Even where the individual offences are more serious, such as indecent assaults, and the court is able to impose an adequate sentence simply on the basis of the limited counts on the indictment, it will still appear to the victim that the accused has been dealt with for only part of his offending. So convicting multiple offenders of all their offences is important. The objective of the present clauses is to provide the courts with a replacement for the sample count arrangements that would have been used before Kidd ruled them out.
Will the Solicitor-General address in due course—not necessarily immediately—the point raised by my hon. Friend Mr. Grieve about the mode of trial? Is he right to say that it is intended that the trial judge in the first trial, who has heard all the evidence and knows the facts of the conviction, should then be the presiding judge in the second trial, held without a jury, because in that case you will have a single judge, without a jury, who already knows of all the facts of the previous convictions?
Well, if that is the case—and it is most likely to be the case—that makes it more like the procedure that used to obtain before Kidd, with which Mr. Grieve is no doubt wholly familiar and to which he no doubt had no objections. The House needs to understand and accept that this is a tightening of safeguards compared with the pre-Kidd situation, not a loosening of them. The objective of the current clauses is to provide the courts with a replacement for the sample count arrangements that they would have used before Kidd ruled them out. We do not wish to go further than that, nor do we believe that we have done so.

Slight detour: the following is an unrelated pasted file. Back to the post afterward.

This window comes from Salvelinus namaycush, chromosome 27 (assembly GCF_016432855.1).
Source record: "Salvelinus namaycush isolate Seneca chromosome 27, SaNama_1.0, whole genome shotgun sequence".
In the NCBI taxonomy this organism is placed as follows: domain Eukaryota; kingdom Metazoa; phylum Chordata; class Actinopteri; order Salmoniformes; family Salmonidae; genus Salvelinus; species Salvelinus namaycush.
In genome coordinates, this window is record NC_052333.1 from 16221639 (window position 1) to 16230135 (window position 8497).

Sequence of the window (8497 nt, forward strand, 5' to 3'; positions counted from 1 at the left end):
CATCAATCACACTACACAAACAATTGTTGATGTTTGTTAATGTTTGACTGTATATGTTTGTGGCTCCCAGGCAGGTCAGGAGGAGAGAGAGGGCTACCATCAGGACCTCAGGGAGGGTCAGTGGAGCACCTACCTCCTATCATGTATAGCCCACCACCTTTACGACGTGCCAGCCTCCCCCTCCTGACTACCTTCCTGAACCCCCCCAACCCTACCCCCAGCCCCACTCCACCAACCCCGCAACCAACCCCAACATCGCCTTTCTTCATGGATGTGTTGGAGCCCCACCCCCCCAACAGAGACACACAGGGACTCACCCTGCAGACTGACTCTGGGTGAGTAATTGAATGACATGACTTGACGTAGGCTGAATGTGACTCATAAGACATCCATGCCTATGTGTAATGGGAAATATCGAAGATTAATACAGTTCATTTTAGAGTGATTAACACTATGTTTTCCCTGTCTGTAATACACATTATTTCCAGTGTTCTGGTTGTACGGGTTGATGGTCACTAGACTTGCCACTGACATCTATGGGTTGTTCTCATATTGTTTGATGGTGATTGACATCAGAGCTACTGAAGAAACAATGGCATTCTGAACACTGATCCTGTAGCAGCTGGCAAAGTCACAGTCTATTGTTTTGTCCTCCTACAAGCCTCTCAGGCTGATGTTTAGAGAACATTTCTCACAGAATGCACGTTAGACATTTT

These clauses introduce a new procedure and provide safeguards. I want to take the House through those 10 safeguards.
First, when the new procedure is used, only when the defendant has been convicted by the jury of the sample counts can the judge proceed to consider whether the defendant is guilty of offences not before the jury. Therefore, if the defendant is acquitted: end of story. There is no opportunity in the procedure for the jury to acquit and for the judge then to come along and convict on the sample counts. That is an important first safeguard and the effect of clause 19(1).